Even up close, Minkin’s illusions are magical

If you closed your eyes, it sounded like soft rain falling in the dimly lit wine cellar. The sound gradually grew in intensity as two-dozen hands rubbing against one another switched to rapid snapping, then to clapping, creating the auditory illusion of a rainstorm.

David Minkin then turned the illusion into reality — he conjured water out of thin air, standing a few feet away from his awestruck audience.

It took Minkin, an accomplished close-up magician, four years to develop this signature piece. The rain trick was inspired by a Temple Ahavat Shalom weekend retreat, where the 12-year-old Minkin sat among other Jewish adolescents and learned to mimic the sound of water falling from the sky with his hands.

“The sound was magical,” said Minkin. “And it always stayed with me.”

The rain trick, more complex and wondrous than can be adequately described in words, is the grand finale of Minkin’s mesmerizing magic performance, “Evening of Enchantment,” which he will reprise at Malibu’s Beau Rivage restaurant on Aug. 24. The evening combines wine tasting and magic in an intimate setting where seating is limited to 28 guests per show, an ideal venue for the magician to perform his highly personal and nuanced repertoire of close-up magic tricks.

The soft-spoken, self-assured Minkin plunged into the world of magic relatively late in life but has already succeeded in levitating to the top of the field, winning first place in the International Brotherhood of Magicians’ Gold Cups Competition in 2007 and a gold medal in the Magic Castle’s Strolling Olympics in 2002. He was in the midst of earning a master’s degree in physical therapy at Cal State Northridge in 1997 when a classmate and part-time magician awed him with a Chop Cup routine and inspired him to hit the books — well, the magic books.

Minkin learned the craft the old-fashioned way, from titles such as “The Mark Wilson Course in Magic” and “The Royal Road to Card Magic,” and fine-tuned his inherent knack for creating illusions by practicing them anywhere he was permitted, and not permitted. He once strolled into a Chili’s restaurant unannounced and rehearsed a new coin trick on table after table until he finally had it perfected.

“Twelve years of college education down the drain,” joked Gary Minkin, the magician’s doting father and an avid fan, at a recent Sunday evening performance at Beau Rivage. In addition to physical therapy, Minkin also studied music and business and took up real estate for several years before turning his growing passion for magic into a full-time career.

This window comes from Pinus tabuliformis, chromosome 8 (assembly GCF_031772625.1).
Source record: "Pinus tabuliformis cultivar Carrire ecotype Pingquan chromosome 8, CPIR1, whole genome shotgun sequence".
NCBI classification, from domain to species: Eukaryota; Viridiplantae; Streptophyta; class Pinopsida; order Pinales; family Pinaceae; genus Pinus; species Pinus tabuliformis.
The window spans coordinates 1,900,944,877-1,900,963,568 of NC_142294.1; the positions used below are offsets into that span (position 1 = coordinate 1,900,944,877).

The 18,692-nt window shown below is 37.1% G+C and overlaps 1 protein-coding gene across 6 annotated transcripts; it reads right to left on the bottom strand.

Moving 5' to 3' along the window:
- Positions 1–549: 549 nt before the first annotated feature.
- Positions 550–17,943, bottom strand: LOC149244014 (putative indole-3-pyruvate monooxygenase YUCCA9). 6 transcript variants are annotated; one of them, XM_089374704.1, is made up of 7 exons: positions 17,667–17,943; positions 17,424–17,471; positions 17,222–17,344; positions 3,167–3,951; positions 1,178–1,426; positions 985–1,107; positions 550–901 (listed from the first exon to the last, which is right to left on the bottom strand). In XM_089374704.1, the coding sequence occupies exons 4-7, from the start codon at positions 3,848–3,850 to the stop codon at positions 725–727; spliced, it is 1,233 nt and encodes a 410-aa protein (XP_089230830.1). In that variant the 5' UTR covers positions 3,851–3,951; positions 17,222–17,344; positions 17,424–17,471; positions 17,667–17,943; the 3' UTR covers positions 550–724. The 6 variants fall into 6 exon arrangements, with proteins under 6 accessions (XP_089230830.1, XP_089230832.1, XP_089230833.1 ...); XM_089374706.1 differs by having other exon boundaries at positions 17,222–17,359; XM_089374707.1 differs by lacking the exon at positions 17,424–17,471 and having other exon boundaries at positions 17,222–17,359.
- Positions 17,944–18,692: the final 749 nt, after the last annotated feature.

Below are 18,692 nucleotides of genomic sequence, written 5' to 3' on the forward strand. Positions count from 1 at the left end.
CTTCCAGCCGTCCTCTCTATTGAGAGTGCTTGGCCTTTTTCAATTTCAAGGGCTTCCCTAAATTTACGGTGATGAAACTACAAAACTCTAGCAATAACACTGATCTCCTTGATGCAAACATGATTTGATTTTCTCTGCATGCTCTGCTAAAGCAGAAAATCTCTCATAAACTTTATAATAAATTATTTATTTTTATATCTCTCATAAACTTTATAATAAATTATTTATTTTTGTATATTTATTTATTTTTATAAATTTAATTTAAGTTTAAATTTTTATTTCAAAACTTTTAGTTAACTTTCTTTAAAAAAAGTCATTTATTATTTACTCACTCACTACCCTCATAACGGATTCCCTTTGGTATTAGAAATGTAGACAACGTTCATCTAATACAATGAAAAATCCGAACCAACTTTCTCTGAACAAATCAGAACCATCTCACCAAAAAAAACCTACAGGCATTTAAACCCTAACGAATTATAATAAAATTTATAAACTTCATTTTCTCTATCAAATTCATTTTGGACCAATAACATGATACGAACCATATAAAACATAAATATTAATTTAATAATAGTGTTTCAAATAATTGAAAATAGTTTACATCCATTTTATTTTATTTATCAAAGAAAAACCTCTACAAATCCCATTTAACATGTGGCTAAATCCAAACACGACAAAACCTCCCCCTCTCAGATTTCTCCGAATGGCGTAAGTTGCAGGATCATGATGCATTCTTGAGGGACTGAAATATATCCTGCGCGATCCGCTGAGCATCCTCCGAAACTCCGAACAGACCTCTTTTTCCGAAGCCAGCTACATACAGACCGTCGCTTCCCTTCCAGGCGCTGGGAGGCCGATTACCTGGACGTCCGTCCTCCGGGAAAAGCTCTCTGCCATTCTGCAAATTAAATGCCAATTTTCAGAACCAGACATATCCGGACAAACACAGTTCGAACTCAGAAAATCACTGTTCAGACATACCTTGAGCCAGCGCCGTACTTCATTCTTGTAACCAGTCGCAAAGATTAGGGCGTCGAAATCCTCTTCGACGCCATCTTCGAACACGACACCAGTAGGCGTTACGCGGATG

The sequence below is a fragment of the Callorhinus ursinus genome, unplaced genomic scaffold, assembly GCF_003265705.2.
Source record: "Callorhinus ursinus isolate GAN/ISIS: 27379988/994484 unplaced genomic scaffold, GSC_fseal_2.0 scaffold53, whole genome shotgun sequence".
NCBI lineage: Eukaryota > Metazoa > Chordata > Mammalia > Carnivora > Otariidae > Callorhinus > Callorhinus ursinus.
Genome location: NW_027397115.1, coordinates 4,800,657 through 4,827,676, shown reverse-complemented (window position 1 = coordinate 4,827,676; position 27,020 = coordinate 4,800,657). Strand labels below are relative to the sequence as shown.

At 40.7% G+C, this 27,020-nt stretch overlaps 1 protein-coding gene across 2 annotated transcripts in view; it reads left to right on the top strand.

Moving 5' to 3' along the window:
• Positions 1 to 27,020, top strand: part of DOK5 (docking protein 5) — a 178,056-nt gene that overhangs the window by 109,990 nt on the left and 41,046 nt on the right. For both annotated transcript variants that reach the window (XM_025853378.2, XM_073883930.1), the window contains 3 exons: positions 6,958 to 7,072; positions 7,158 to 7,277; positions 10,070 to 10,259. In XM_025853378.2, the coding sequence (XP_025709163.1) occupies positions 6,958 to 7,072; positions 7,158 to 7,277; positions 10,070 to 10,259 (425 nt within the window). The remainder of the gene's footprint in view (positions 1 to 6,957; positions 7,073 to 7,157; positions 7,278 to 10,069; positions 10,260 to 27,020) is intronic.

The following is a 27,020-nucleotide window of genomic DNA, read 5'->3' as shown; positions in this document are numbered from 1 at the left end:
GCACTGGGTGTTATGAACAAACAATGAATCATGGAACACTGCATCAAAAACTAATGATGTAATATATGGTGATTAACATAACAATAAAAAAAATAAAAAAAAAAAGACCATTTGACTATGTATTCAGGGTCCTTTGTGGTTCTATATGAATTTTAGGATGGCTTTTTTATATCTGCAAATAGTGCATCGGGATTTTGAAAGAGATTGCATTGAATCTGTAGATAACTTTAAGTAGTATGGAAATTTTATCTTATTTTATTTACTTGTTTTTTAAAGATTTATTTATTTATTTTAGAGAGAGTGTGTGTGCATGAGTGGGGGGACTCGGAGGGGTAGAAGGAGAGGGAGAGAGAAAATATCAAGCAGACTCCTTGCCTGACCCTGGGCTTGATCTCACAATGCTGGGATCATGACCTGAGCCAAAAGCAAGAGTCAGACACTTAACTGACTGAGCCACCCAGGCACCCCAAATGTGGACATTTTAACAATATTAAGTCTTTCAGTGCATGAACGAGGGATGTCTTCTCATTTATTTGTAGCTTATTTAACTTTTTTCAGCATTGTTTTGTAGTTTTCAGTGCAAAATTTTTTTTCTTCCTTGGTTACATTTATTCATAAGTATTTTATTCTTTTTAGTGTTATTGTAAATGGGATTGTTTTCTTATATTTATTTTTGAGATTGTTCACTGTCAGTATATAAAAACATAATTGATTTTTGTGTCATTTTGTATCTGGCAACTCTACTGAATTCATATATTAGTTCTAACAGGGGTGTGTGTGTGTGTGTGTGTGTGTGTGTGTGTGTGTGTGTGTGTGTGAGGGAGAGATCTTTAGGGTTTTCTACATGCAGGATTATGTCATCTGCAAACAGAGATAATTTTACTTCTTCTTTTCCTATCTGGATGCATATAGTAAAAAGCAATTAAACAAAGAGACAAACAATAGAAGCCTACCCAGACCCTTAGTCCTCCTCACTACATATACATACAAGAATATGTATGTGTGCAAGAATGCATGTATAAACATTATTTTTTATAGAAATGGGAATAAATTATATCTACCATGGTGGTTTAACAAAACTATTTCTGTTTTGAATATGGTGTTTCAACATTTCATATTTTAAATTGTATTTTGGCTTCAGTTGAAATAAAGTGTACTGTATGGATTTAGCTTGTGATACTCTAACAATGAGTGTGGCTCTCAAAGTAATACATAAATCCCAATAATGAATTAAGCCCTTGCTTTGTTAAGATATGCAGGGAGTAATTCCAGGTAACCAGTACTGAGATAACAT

“I’m unusual, and lucky,” said Minkin, dressed in an elegant black suit and sipping a mojito. “I had to develop social skills before I learned magic.” Many magicians and amateur hobbyists get into magic as young boys, he explained, perhaps even using their hobby as an outlet for their social awkwardness. Hence the stereotype of magic enthusiasts being shy, reclusive and even nerdy.

Minkin, however, is hardly a geek. Nicknamed the “rock star of magic” by fellow illusionists at the Magic Castle in Hollywood, Minkin is in his late 30s, handsome and exudes a subtle confidence in and out of the spotlight. He injects his performances with an easy-going charisma. His sleight-of-hand coin and card tricks are interspersed with witty banter, personal anecdotes and playful interaction with audience members.

“Until an audience likes you, they’re not going anywhere with you,” he said. Minkin takes audiences time traveling, using a marble that he turns into an hourglass filled with sugar; into a world of lucid dreams, where driver’s licenses become butterflies flitting through the air, or through summer rainstorms in the middle of a cozy wine cellar.

Minkin’s theory is that there is a hierarchy to magic — a puzzle is at the very bottom, then a trick, a mystery, and finally transcendence. A magic routine that reaches transcendence reflects the human experience, touching upon concepts such as the passing of time, immortality and dreams.

“I want to make people think and feel a range of emotions — wonder, surprise, nostalgia, delight,” said Minkin, who strives to create a one-of-a-kind experience for each audience by improvising, playing off their unique energy and using their differing reactions to change the flow of the show.

Minkin prefers the face-to-face contact of close-up magic and cozy settings such as Beau Rivage’s cramped wine cellar or the Magic Castle’s intimate close-up theater. He says he doesn’t aspire to perform in the cavernous theaters of Las Vegas or marketing himself to achieve superstar status.